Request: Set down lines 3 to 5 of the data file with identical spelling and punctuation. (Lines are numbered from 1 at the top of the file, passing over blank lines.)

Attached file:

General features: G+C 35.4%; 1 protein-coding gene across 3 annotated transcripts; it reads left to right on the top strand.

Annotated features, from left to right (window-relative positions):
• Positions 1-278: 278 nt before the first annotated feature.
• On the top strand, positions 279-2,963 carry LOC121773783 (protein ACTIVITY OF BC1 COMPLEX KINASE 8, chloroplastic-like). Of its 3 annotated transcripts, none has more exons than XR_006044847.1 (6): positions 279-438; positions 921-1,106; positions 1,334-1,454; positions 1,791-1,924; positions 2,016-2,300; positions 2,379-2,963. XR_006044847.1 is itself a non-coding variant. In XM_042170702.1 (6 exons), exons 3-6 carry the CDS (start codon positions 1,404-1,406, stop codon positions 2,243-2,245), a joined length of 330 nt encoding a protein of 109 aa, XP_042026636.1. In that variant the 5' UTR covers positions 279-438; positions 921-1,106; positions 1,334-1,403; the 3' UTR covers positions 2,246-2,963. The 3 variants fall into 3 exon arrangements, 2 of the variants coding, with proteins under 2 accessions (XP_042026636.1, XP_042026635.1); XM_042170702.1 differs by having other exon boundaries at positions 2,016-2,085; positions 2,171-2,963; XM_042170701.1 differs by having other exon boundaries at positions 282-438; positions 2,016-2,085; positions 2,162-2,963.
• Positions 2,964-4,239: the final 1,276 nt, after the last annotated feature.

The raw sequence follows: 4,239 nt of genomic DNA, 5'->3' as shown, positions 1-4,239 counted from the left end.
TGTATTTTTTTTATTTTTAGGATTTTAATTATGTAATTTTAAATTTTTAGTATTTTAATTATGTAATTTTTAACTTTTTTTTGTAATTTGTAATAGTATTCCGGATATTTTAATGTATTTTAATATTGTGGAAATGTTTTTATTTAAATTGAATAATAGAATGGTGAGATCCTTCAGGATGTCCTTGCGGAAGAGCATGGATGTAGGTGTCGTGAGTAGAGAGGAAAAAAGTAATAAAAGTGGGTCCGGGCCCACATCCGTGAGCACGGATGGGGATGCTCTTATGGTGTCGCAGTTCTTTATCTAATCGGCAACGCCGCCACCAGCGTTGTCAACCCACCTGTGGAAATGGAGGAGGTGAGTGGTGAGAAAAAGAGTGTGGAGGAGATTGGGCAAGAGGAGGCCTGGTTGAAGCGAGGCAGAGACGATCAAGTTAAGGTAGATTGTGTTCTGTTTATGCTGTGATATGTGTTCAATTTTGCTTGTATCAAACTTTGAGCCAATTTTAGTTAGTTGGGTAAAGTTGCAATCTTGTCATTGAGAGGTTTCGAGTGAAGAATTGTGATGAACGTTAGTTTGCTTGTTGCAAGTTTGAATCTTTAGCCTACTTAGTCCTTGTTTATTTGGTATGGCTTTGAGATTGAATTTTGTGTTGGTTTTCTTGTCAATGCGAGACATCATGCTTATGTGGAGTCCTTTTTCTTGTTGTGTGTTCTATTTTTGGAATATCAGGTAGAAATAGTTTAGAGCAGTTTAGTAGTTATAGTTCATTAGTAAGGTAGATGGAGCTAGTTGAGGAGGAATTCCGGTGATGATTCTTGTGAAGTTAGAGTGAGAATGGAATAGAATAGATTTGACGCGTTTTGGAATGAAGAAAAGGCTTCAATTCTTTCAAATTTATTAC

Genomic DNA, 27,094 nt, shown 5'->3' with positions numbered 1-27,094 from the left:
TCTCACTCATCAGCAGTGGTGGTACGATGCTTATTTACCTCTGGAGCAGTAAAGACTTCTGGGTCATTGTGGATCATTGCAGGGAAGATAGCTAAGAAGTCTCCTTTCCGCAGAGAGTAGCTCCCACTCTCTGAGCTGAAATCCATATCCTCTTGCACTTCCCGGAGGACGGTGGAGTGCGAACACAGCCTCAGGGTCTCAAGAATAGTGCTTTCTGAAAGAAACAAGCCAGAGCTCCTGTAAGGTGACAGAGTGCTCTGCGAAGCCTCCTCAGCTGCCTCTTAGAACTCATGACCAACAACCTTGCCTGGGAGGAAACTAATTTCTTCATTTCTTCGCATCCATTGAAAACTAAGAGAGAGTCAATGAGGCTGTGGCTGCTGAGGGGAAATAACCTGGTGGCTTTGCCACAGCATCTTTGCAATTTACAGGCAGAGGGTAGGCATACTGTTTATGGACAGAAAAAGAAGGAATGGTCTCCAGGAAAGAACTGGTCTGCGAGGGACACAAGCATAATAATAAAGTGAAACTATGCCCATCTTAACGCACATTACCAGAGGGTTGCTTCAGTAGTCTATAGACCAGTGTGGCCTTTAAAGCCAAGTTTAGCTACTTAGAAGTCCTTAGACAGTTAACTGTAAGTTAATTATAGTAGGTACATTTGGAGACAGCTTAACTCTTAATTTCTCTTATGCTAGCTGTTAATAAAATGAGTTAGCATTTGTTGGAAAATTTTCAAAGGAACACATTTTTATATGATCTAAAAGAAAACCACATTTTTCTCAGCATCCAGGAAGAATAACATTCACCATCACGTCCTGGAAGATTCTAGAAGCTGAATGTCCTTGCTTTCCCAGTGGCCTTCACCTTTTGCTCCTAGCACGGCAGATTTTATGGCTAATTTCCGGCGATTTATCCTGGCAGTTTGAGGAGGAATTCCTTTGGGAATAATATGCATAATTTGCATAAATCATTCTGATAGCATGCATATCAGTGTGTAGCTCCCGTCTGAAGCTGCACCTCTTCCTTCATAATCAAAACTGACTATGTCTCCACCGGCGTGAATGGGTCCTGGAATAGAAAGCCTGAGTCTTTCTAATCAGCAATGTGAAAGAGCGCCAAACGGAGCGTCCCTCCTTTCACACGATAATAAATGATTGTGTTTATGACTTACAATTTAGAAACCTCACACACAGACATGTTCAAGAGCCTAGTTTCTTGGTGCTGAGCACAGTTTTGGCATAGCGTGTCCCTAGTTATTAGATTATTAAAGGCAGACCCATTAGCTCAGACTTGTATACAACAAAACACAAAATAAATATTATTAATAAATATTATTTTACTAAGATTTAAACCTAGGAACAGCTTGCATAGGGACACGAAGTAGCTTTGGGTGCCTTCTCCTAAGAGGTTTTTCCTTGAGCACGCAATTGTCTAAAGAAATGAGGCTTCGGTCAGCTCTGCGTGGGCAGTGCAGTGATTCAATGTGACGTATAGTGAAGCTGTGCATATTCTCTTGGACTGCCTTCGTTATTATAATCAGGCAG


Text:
• Positions 1-278: 278 nt before the first annotated feature.
• On the top strand, positions 279-2,963 carry LOC121773783 (protein ACTIVITY OF BC1 COMPLEX KINASE 8, chloroplastic-like). Of its 3 annotated transcripts, none has more exons than XR_006044847.1 (6): positions 279-438; positions 921-1,106; positions 1,334-1,454; positions 1,791-1,924; positions 2,016-2,300; positions 2,379-2,963. XR_006044847.1 is itself a non-coding variant. In XM_042170702.1 (6 exons), exons 3-6 carry the CDS (start codon positions 1,404-1,406, stop codon positions 2,243-2,245), a joined length of 330 nt encoding a protein of 109 aa, XP_042026636.1. In that variant the 5' UTR covers positions 279-438; positions 921-1,106; positions 1,334-1,403; the 3' UTR covers positions 2,246-2,963. The 3 variants fall into 3 exon arrangements, 2 of the variants coding, with proteins under 2 accessions (XP_042026636.1, XP_042026635.1); XM_042170702.1 differs by having other exon boundaries at positions 2,016-2,085; positions 2,171-2,963; XM_042170701.1 differs by having other exon boundaries at positions 282-438; positions 2,016-2,085; positions 2,162-2,963.
• Positions 2,964-4,239: the final 1,276 nt, after the last annotated feature.